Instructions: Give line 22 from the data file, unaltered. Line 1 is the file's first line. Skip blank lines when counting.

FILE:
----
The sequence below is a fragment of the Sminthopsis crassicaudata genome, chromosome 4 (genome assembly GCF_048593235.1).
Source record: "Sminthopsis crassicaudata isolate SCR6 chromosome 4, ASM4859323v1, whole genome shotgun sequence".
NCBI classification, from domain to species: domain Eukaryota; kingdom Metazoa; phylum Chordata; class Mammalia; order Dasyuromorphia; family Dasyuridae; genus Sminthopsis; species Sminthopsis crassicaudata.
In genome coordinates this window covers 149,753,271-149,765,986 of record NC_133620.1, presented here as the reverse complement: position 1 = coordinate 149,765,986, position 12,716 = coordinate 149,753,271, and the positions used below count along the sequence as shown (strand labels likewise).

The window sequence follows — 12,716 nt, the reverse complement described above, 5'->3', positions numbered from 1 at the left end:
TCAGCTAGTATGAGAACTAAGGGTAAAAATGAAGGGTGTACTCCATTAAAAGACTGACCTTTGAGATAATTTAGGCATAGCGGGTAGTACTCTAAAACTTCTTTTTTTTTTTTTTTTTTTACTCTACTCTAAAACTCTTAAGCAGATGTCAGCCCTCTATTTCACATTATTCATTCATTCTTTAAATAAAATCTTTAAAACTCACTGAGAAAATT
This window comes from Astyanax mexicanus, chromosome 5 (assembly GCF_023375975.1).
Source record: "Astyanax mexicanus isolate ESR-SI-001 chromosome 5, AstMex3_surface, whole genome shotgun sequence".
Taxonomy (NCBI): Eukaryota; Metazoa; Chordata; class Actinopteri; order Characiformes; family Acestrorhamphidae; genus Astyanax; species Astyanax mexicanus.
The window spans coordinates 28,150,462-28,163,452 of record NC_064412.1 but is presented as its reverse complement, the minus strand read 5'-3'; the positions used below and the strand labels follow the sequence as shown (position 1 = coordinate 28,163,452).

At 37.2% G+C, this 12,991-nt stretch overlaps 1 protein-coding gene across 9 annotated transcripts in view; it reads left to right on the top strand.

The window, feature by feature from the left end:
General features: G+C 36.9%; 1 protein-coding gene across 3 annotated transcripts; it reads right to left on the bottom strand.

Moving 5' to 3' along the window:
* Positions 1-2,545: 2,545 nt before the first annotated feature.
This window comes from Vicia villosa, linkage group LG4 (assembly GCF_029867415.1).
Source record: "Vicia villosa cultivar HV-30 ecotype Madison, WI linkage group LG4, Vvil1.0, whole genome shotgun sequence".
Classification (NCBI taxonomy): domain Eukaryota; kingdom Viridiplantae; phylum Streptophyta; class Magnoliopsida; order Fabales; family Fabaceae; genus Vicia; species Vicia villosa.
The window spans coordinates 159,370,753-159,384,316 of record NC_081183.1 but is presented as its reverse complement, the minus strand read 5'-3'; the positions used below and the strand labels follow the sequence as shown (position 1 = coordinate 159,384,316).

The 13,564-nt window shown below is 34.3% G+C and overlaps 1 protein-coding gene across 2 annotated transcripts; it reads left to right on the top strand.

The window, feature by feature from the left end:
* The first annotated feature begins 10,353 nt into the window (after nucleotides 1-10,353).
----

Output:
* The first annotated feature begins 10,353 nt into the window (after nucleotides 1-10,353).